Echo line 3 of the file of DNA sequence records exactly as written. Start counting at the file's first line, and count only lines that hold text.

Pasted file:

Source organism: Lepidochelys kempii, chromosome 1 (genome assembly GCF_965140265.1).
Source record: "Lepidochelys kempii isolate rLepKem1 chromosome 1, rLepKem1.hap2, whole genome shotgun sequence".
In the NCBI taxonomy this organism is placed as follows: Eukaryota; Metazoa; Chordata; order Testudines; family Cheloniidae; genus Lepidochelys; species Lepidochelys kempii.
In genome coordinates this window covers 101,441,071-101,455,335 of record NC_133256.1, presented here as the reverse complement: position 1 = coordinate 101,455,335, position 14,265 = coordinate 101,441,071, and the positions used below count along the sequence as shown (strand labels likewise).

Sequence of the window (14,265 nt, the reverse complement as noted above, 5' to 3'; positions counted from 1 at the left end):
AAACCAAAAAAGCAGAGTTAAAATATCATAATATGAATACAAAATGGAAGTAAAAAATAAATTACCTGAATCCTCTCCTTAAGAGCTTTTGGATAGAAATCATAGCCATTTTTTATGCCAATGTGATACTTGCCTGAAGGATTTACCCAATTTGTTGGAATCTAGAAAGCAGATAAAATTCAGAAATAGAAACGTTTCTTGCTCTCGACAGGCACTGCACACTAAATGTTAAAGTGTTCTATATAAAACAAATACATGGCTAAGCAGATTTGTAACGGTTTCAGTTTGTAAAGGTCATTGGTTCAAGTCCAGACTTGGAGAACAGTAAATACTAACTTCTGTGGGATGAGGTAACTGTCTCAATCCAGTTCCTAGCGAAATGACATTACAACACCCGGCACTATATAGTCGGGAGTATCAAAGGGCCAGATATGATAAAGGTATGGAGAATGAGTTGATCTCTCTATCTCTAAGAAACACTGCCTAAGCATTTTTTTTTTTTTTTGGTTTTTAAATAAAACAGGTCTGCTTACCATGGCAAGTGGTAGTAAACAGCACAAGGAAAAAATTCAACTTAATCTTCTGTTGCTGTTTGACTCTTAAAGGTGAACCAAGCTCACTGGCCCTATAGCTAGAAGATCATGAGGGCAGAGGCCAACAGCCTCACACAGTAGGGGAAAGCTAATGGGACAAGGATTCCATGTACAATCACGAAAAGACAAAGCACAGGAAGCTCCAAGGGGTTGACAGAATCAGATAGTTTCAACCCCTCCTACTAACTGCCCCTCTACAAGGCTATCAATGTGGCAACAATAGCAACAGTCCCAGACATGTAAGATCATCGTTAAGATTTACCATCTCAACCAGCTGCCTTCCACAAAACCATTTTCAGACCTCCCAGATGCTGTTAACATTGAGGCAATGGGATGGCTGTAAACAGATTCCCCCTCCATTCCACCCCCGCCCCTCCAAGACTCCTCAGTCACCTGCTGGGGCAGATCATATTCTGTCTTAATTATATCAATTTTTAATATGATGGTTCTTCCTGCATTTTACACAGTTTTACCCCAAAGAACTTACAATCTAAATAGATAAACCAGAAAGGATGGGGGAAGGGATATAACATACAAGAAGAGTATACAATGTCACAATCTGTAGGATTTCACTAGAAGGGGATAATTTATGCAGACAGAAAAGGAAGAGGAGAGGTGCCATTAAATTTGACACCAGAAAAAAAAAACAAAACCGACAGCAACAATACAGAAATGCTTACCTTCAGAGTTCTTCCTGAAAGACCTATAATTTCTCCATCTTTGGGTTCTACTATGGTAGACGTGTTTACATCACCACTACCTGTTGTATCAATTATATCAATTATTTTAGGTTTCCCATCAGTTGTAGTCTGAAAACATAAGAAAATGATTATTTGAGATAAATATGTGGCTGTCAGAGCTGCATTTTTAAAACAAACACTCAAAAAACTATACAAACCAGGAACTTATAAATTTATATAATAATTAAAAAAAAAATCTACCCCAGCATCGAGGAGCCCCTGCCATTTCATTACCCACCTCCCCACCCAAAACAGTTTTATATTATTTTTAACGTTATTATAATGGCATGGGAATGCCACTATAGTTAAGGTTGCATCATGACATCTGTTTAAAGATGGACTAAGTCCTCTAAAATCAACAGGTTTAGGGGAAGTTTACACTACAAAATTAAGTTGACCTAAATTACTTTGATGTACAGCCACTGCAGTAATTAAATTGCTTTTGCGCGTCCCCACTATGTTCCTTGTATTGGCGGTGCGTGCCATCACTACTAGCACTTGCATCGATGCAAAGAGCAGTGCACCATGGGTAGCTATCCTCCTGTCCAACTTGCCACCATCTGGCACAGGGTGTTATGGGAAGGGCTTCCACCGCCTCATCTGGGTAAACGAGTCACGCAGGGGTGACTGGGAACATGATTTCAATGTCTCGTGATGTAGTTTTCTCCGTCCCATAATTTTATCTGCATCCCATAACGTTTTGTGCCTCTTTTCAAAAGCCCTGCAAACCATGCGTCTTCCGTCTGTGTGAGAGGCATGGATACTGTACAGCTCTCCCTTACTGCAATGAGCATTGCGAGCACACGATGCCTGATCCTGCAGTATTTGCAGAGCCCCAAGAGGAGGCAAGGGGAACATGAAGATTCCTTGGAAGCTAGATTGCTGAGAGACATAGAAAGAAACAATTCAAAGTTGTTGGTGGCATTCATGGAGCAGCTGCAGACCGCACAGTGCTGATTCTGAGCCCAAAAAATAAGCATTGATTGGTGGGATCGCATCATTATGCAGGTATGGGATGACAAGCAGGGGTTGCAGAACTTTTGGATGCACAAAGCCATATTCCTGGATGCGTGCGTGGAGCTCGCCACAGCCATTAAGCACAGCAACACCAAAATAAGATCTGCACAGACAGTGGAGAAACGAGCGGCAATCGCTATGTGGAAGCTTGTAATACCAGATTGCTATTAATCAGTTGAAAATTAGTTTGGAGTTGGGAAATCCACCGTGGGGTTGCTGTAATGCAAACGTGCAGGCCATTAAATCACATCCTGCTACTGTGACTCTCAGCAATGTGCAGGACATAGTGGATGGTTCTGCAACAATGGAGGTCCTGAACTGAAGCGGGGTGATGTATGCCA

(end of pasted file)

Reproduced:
In the NCBI taxonomy this organism is placed as follows: Eukaryota; Metazoa; Chordata; order Testudines; family Cheloniidae; genus Lepidochelys; species Lepidochelys kempii.